From the appetizer list, we picked pork belly satay with honey-coriander glaze, spicy pickled vegetables and scallions; and shrimp and green papaya with crispy garlic, herbs and chili nam pla. The pork was delicious, six thick pieces on skewers with a wonderful sweet sauce, a dollop of kimchi on the side and a sprinkling of green onion. The large shrimp were succulent, papaya slaw adding a wonderful crunch with the seasoning of chili fish sauce and garlic providing just enough kick.

The entrées we selected were steelhead trout with couscous, shiso, Maui onion, fava beans and mint; and Thai-style lemongrass chicken with creamy jasmine rice, bok choy and red curry. The trout was sautéed with crisp skin and rare flesh, on a bed of ptitim (Israeli-style) couscous. The flavors were subtle and harmonious. The chicken was far more assertive. It had been grilled, and the char added even more flavor to the hot, coconut-scented curry that suffused the rice.

Desserts were an easy pick. There were only two on the list: strawberry white chocolate bread pudding with orange-basil syrup, macerated strawberries and vanilla ice cream; and Roy’s melting hot chocolate soufflé with Belgian chocolate, raspberry coulis and vanilla bean ice cream.

If they sound over-the-top, they’re even more impressive upon delivery.

I usually subscribe to Sandra Boynton’s observation that white chocolate is chocolate for people who don’t like chocolate. But blended in with moist, syrup-laden hunks of pudding chunked across a long rectangular plate on a base of custard and sided with a small scoop of ice cream, it was a fine addition to a lovely sweet.

However, for those of us who don’t just like but LOVE chocolate, the soufflé was the piece de resistance. No petite serving here; a warm tennis ball of the darkest bittersweet confection paired with an equally huge scoop of ice cream on a bed of crème anglaise and raspberry puree – words fail. But it’s a must-have.

As if these two sweets weren’t enough, our server delivered a special sponge cake round topped with colorful diced fruit and, yet again, a written congratulatory message, this time in chocolate around the border of the plate. Despite the full restaurant, service was exemplary, we were neither rushed nor ignored, and seating in the restaurant was spacious enough for conversation.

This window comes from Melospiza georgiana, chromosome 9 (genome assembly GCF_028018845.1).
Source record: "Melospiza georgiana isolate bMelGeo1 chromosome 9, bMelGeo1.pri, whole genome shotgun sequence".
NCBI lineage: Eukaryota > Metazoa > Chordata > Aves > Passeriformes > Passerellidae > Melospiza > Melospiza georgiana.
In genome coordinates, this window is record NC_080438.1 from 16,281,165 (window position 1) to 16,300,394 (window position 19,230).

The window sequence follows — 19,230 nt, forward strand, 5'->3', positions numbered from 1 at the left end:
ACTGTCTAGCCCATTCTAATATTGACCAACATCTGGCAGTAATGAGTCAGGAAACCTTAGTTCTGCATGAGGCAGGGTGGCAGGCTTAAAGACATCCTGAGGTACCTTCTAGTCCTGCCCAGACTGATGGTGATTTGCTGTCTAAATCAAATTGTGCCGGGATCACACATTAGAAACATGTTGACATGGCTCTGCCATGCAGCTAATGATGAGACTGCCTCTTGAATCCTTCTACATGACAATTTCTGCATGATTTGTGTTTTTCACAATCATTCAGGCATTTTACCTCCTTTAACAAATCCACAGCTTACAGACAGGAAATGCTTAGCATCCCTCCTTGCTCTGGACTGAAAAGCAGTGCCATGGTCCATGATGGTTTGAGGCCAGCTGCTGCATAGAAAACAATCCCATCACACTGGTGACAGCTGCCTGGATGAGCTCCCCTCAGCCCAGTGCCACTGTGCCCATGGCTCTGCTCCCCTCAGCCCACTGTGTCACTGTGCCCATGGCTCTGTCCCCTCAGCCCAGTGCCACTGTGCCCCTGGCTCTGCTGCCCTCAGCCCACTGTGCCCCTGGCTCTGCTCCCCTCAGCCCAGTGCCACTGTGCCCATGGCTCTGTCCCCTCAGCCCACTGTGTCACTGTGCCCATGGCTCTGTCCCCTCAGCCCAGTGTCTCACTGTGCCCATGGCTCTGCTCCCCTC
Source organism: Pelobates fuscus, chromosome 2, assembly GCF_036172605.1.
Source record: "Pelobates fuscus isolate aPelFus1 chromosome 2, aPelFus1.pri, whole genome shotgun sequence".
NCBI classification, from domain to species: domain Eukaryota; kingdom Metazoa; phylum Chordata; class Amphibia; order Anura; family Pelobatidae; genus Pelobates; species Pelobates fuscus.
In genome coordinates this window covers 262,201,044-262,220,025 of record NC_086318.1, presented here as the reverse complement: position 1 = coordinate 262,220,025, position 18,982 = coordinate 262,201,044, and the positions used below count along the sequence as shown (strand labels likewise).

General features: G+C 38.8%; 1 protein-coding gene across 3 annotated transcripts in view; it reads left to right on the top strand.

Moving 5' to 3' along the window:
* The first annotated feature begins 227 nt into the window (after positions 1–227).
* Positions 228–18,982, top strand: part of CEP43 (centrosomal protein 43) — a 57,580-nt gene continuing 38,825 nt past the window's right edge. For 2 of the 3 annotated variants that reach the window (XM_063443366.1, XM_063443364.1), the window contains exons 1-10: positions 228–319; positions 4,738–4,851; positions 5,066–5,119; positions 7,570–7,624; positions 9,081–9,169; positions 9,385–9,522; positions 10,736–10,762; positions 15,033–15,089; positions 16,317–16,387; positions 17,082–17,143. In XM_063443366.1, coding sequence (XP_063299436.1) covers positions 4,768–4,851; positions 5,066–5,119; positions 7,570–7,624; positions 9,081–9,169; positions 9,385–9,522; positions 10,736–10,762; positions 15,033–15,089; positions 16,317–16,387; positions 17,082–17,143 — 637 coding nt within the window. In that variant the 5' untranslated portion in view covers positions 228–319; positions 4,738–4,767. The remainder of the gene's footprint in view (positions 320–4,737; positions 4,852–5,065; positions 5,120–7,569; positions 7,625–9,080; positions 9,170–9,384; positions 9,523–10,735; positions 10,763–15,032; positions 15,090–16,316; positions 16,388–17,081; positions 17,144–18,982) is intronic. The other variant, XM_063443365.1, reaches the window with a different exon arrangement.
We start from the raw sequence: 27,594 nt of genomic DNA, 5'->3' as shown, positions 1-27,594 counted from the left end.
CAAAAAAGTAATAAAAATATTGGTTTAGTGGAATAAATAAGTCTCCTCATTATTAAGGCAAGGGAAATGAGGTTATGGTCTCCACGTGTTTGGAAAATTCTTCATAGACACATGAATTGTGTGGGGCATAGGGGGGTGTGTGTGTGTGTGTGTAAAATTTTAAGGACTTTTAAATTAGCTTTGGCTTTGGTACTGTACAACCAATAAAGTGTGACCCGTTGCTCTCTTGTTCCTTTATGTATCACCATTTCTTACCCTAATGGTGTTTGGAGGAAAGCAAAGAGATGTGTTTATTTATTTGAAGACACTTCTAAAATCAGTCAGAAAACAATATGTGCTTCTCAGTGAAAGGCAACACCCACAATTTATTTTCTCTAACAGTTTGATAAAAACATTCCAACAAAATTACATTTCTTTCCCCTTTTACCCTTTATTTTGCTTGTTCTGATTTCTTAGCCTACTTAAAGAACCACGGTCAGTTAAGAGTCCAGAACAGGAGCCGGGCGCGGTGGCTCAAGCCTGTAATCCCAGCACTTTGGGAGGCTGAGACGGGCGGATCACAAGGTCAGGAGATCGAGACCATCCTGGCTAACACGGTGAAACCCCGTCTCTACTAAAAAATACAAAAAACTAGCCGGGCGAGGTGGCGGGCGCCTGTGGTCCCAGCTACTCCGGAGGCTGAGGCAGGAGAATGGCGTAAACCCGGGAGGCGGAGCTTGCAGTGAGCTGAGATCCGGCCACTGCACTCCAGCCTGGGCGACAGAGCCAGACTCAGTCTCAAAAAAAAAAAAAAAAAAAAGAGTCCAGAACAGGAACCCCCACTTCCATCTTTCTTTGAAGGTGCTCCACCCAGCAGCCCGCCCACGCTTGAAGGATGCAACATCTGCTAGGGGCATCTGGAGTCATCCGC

I wonder if Roy’s décor is standard throughout the chain. The Pasadena floor plan is complex, with an angular open kitchen and two seating areas dressed in browns, oranges and reds, with stylized art deco stained glass lighting, floral prints and tropical upholstery. At least two floor managers supervised the staff, reminding us a bit of keenly observant pit bosses in a casino. And passing through the flaming tiki torches lighting the outdoor dining patio as we left, we enjoyed the Las Vegas theatricality of the façade.

As I write this, the spring prix fixe menu we sampled is still in place. However, by the time you read it, summer will be full upon us and the menu may have changed. But fear not, many of the items are variants of regular a la carte offerings.

Since we’ve expressed our pleasure with Roy’s to friends, several have advised us that Roy’s “Aloha” Happy Hour (when the price of appetizers and drinks goes down to $6) is not to be missed. And now that Alan’s truly retired, we won’t!

Roy’s Hawaiian
Fusion Cuisine
641 E. Colorado Blvd., Pasadena
(626) 356-4066
Full bar/Major cards